Scaling up water access as an essential commodity amidst a pandemic

Busia, a bustling border town between Uganda and Kenya, is full of travelers passing through for business or to visit family. Amidst the Coronavirus pandemic in Kenya, the Busia Water and Sewerage Company (BUWASCO) has managed to increase daily water production by nearly 50 percent to 2.9 million liters in 2020. This increase is due to the company’s hard work before the outbreak of the pandemic in Kenya to improve its infrastructure, records, and customer service and to increase demand for piped clean water.

“We are not taking any chances on availability of clean water at the height of Coronavirus disease in Kenya,” said the technical manager at BUWASCO. “All this was made possible by increased water storage capacity and the reinstatement of two previously stalled water pumps,” he added. The improvements mean that water consumers now have an additional three hours of daily water supply.

Driven by the desire to have uninterrupted water within the county, the company created standby teams. “The teams are on a 24-hour rotational shift to ensure quick responses to water pipe bursts and blockages on our sewer systems,” said BUWASCO’s technical manager. “We have also created a social media group that brings together our customers and technical teams, making reporting of any bursts real-time.” Embracing technology to bridge the gap between the company and its customers has led to a 50 percent reduction of commercial water losses.

The company also conducted a customer identification exercise in 2019 to officially document all of its connected water consumers. “Through the exercise, we were able to identify illegal connections that contributed to our high commercial water losses. All these connections were registered and legalized, but water bills had to be backdated,” said the technical manager.

Before the onset of the coronavirus in Kenya, BUWASCO also carried out roadshows to arouse public interest to register and receive piped water. The public engagement forums informed people of the requirements for new water connections and the advantages of clean water services. “We also used the platform to encourage disconnected customers to reconnect through a flexible repayment plan of accrued debt,” said BUWASCO’s technical manager. All these interventions taken together saw registered connections increase by 400 to 5,278.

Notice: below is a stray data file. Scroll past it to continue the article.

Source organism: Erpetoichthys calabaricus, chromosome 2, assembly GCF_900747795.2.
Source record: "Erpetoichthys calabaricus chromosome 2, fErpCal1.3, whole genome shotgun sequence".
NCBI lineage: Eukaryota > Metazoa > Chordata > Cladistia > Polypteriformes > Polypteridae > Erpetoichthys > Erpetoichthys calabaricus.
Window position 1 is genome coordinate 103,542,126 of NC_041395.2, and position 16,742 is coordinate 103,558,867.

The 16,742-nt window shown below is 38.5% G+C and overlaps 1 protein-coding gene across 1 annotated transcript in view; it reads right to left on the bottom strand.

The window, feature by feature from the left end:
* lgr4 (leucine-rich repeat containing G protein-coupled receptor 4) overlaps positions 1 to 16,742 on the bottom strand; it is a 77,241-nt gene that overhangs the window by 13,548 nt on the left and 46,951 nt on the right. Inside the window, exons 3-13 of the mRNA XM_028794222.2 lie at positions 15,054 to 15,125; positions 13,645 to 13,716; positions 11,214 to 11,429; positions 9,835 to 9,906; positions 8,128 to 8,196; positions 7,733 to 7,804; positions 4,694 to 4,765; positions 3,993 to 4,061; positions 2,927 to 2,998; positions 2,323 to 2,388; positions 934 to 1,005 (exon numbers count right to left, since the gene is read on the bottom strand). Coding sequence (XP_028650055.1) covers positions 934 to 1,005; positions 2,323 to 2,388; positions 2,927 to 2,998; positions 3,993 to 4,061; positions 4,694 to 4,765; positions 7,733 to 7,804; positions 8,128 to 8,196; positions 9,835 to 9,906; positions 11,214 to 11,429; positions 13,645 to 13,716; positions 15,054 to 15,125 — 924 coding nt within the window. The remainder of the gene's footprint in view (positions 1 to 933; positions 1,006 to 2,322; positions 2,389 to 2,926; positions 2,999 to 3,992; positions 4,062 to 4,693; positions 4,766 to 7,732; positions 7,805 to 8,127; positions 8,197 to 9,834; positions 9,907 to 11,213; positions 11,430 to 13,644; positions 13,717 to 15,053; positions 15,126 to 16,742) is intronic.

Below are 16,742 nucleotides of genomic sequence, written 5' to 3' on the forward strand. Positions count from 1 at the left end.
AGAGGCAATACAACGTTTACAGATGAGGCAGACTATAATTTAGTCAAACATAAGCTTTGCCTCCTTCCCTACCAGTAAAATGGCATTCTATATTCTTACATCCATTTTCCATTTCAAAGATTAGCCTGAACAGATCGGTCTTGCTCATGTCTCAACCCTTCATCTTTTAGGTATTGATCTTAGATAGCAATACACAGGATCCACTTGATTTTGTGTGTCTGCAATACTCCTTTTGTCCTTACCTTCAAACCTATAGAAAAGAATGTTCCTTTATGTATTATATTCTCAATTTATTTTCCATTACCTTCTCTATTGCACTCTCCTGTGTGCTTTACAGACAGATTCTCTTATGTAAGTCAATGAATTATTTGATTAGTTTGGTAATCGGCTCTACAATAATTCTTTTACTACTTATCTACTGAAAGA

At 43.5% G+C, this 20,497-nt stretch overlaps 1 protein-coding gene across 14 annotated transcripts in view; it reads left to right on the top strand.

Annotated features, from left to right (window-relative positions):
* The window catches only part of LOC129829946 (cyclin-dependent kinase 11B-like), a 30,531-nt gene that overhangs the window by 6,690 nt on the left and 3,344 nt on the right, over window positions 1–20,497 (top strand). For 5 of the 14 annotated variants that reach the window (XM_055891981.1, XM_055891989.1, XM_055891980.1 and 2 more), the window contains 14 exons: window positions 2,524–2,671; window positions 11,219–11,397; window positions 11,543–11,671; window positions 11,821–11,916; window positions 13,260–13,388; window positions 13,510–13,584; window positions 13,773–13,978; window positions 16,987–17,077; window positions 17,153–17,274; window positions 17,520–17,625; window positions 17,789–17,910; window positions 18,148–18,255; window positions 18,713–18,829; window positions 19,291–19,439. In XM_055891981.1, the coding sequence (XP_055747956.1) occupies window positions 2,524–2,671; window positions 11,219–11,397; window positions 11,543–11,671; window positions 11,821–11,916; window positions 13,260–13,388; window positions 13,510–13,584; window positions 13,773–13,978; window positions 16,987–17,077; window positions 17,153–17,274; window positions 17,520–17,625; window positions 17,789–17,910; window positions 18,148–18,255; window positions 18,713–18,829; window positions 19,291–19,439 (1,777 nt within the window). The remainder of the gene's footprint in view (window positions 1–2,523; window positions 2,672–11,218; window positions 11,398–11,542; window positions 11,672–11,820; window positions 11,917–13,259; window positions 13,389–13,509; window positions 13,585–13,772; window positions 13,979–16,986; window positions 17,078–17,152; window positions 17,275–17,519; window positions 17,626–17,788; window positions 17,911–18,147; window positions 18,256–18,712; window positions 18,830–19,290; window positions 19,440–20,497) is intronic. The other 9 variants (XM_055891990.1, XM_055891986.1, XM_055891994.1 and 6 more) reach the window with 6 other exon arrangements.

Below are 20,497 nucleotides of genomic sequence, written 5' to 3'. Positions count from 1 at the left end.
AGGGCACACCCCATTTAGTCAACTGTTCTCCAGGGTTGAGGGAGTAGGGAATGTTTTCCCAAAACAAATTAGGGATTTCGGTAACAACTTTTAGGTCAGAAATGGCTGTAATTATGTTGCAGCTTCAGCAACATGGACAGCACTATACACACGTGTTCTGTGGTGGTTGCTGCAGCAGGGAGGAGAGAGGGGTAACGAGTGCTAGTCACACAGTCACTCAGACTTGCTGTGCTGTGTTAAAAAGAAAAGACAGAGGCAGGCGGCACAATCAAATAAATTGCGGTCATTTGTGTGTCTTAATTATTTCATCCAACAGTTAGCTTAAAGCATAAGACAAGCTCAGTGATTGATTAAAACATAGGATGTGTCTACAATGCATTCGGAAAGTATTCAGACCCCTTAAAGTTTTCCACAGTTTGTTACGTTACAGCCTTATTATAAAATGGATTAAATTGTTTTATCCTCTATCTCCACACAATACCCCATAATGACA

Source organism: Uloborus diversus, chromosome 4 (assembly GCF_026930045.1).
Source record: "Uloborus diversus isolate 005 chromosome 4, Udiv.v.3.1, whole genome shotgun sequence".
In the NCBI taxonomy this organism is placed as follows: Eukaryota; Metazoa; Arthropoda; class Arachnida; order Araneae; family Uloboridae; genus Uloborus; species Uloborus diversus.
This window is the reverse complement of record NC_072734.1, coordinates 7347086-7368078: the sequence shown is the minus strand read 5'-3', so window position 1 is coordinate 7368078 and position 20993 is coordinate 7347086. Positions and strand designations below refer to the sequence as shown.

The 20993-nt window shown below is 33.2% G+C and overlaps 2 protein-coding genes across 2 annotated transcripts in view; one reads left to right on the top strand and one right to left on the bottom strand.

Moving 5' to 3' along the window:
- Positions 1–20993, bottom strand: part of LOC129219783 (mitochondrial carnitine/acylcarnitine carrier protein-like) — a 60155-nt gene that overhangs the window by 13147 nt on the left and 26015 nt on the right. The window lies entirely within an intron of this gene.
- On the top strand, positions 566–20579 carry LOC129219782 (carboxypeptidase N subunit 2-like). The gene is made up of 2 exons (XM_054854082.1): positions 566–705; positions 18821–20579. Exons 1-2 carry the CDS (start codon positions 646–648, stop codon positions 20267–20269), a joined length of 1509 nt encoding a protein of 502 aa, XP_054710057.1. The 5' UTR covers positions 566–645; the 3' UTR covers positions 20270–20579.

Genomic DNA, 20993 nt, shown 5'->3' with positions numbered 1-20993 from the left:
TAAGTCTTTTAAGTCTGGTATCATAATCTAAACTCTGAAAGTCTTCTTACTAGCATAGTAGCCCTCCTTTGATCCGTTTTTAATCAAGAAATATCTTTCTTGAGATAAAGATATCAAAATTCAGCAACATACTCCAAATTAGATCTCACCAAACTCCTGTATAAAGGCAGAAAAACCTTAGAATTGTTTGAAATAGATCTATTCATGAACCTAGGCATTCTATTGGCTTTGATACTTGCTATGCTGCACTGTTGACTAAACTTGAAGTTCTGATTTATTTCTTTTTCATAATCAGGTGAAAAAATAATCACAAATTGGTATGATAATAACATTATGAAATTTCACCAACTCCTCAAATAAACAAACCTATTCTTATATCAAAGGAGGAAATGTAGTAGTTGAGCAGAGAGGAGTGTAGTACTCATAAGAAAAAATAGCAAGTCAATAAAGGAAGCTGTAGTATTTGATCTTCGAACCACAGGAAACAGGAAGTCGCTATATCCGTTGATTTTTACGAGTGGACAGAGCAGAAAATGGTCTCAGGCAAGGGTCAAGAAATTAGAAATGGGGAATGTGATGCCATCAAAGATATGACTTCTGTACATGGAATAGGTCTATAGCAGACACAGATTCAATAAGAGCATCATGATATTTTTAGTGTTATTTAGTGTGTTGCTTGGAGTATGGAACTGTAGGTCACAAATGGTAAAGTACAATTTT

“Professionalization of BUWASCO’s services, courtesy of KIWASH, has seen us continue to enjoy enormous support from partners. The county government has since increased budgetary allocation towards urban water to US $200,000,” said the Director of Water Services for Busia County. “It has been a journey that KIWASH has walked with us. The company did not gain the capacity to provide reliable and uninterrupted water services overnight. This involved strategic planning and laying of water systems,” he added.

BUWASCO is one of the 11 water service providers supported by USAID’s Kenya Integrated Water, Sanitation and Hygiene (KIWASH) Project to enhance their ability to expand and improve water and sanitation services. KIWASH repaired a main water storage tank that increased storage and pumping capacity and extended water pipe infrastructure. These improvements have led to 16,248 people in Busia accessing clean, reliable water.

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  • Mercy Mbuge
    published this page in Blog 2021-02-01 09:55:23 +0300

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